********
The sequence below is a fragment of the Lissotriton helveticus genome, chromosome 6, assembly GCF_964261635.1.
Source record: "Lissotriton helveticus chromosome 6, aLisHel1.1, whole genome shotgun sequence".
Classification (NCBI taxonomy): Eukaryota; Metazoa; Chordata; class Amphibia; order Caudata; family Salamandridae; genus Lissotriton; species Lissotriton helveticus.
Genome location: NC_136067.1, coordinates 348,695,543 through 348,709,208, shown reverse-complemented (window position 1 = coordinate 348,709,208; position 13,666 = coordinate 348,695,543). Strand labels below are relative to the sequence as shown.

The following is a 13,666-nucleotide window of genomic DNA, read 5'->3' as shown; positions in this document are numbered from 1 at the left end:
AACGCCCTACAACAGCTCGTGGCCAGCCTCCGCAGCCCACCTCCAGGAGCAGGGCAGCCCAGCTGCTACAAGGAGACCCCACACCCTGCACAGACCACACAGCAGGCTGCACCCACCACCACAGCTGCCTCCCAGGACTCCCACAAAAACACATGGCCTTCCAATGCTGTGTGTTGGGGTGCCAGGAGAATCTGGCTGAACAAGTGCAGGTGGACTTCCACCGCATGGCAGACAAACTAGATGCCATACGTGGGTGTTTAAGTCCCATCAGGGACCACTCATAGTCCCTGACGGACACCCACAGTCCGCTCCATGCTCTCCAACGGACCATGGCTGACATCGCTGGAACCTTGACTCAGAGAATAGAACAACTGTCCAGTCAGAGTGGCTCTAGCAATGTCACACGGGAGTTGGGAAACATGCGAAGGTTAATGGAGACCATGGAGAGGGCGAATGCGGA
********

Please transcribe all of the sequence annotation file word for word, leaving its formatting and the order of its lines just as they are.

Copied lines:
The sequence below is a fragment of the Lissotriton helveticus genome, chromosome 6, assembly GCF_964261635.1.
Source record: "Lissotriton helveticus chromosome 6, aLisHel1.1, whole genome shotgun sequence".
Classification (NCBI taxonomy): Eukaryota; Metazoa; Chordata; class Amphibia; order Caudata; family Salamandridae; genus Lissotriton; species Lissotriton helveticus.
Genome location: NC_136067.1, coordinates 348,695,543 through 348,709,208, shown reverse-complemented (window position 1 = coordinate 348,709,208; position 13,666 = coordinate 348,695,543). Strand labels below are relative to the sequence as shown.

The following is a 13,666-nucleotide window of genomic DNA, read 5'->3' as shown; positions in this document are numbered from 1 at the left end:
AACGCCCTACAACAGCTCGTGGCCAGCCTCCGCAGCCCACCTCCAGGAGCAGGGCAGCCCAGCTGCTACAAGGAGACCCCACACCCTGCACAGACCACACAGCAGGCTGCACCCACCACCACAGCTGCCTCCCAGGACTCCCACAAAAACACATGGCCTTCCAATGCTGTGTGTTGGGGTGCCAGGAGAATCTGGCTGAACAAGTGCAGGTGGACTTCCACCGCATGGCAGACAAACTAGATGCCATACGTGGGTGTTTAAGTCCCATCAGGGACCACTCATAGTCCCTGACGGACACCCACAGTCCGCTCCATGCTCTCCAACGGACCATGGCTGACATCGCTGGAACCTTGACTCAGAGAATAGAACAACTGTCCAGTCAGAGTGGCTCTAGCAATGTCACACGGGAGTTGGGAAACATGCGAAGGTTAATGGAGACCATGGAGAGGGCGAATGCGGA